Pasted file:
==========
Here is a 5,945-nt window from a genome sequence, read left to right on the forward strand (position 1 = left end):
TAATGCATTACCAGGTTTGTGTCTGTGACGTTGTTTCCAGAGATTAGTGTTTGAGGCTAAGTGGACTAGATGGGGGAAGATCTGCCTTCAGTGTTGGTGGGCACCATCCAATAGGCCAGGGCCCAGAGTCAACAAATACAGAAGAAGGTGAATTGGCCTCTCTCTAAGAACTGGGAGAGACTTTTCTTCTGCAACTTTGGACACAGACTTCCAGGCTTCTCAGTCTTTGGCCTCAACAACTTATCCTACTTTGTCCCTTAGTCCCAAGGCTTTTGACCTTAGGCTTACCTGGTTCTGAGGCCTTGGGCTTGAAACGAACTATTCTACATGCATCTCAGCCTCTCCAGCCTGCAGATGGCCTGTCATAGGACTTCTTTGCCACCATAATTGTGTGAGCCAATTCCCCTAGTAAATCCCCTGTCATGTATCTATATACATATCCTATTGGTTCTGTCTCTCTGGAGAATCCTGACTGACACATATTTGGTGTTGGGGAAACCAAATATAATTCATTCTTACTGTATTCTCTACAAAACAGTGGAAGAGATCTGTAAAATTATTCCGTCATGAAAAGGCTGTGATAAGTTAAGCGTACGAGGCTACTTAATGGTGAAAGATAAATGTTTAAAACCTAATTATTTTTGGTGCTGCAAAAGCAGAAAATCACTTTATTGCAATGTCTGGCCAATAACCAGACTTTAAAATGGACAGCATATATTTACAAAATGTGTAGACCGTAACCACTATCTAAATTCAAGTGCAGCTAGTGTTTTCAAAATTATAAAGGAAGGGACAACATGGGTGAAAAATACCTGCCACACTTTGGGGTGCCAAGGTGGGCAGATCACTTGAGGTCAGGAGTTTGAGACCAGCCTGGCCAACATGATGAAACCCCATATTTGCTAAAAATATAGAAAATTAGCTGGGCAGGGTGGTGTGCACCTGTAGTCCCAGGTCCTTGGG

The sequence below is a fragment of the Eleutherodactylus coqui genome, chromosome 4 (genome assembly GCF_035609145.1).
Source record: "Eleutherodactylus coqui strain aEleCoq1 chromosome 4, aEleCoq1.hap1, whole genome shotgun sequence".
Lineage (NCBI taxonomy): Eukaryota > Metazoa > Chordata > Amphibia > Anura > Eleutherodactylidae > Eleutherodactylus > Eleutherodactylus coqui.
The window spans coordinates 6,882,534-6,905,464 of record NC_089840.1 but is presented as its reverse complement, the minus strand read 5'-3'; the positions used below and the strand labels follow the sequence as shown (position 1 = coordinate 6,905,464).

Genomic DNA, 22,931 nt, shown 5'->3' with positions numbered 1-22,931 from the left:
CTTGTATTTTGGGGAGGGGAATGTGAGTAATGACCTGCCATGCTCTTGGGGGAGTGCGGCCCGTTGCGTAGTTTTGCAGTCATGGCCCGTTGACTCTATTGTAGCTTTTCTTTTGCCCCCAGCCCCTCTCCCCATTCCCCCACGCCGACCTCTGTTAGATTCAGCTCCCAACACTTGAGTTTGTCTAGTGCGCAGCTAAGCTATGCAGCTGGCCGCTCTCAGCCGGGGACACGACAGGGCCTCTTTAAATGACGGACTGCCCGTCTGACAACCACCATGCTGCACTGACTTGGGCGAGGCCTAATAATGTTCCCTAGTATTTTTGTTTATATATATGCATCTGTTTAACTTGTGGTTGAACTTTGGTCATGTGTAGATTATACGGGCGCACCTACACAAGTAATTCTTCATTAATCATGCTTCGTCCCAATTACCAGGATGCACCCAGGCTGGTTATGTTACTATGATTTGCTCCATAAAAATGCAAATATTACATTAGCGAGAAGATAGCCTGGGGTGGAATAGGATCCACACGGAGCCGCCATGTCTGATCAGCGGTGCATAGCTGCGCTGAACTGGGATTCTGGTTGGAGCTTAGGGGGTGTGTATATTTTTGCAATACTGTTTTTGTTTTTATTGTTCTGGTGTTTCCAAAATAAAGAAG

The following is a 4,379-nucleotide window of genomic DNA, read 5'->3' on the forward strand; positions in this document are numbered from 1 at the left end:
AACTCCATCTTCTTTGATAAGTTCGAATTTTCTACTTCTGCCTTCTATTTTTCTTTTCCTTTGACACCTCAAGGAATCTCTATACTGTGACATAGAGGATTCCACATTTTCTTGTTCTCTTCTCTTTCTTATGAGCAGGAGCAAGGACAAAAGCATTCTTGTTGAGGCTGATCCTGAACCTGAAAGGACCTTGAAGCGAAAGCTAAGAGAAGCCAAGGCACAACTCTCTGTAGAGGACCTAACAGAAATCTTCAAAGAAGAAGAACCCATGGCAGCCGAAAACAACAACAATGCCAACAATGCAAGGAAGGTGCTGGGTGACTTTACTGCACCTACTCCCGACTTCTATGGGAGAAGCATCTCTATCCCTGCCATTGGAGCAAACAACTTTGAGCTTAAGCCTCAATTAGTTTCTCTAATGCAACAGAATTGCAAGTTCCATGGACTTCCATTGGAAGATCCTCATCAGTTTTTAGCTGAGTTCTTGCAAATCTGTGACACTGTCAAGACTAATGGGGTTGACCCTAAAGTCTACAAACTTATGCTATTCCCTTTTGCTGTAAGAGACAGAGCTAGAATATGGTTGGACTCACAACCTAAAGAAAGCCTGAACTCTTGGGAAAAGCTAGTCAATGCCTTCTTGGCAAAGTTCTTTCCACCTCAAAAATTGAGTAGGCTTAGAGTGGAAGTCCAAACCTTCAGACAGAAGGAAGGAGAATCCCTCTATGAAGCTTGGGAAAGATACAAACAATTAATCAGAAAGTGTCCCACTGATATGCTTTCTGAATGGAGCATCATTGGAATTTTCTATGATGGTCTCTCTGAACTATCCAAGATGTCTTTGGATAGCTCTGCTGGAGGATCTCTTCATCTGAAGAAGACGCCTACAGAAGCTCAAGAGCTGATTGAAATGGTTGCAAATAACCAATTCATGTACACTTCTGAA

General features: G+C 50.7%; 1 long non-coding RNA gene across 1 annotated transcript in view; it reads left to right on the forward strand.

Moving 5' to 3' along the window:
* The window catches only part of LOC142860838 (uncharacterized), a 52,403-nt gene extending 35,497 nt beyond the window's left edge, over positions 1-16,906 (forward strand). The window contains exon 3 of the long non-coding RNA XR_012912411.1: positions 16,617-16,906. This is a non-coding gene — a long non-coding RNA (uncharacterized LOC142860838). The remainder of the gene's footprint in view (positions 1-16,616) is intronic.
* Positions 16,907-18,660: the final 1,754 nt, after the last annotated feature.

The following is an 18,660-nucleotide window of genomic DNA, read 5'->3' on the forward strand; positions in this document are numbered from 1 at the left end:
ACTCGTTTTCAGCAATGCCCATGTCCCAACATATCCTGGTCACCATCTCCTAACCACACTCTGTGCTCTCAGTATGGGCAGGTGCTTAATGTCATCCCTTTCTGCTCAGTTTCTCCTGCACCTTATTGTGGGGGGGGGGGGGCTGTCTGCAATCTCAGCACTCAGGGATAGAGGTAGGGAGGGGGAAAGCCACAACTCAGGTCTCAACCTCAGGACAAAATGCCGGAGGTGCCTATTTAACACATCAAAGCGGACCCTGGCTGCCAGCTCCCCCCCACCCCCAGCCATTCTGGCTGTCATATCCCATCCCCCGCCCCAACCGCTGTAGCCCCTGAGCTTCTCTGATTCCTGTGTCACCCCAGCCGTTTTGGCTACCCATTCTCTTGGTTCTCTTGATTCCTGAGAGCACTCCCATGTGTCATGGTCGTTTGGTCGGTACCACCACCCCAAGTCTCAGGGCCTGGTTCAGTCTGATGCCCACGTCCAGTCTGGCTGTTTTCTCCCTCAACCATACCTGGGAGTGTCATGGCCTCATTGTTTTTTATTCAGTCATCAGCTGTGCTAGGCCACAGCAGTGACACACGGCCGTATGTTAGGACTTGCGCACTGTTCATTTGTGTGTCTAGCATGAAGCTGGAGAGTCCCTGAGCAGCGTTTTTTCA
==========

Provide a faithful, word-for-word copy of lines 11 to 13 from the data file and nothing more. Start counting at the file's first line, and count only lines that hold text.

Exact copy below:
General features: G+C 50.7%; 1 long non-coding RNA gene across 1 annotated transcript in view; it reads left to right on the forward strand.

Moving 5' to 3' along the window:
* The window catches only part of LOC142860838 (uncharacterized), a 52,403-nt gene extending 35,497 nt beyond the window's left edge, over positions 1-16,906 (forward strand). The window contains exon 3 of the long non-coding RNA XR_012912411.1: positions 16,617-16,906. This is a non-coding gene — a long non-coding RNA (uncharacterized LOC142860838). The remainder of the gene's footprint in view (positions 1-16,616) is intronic.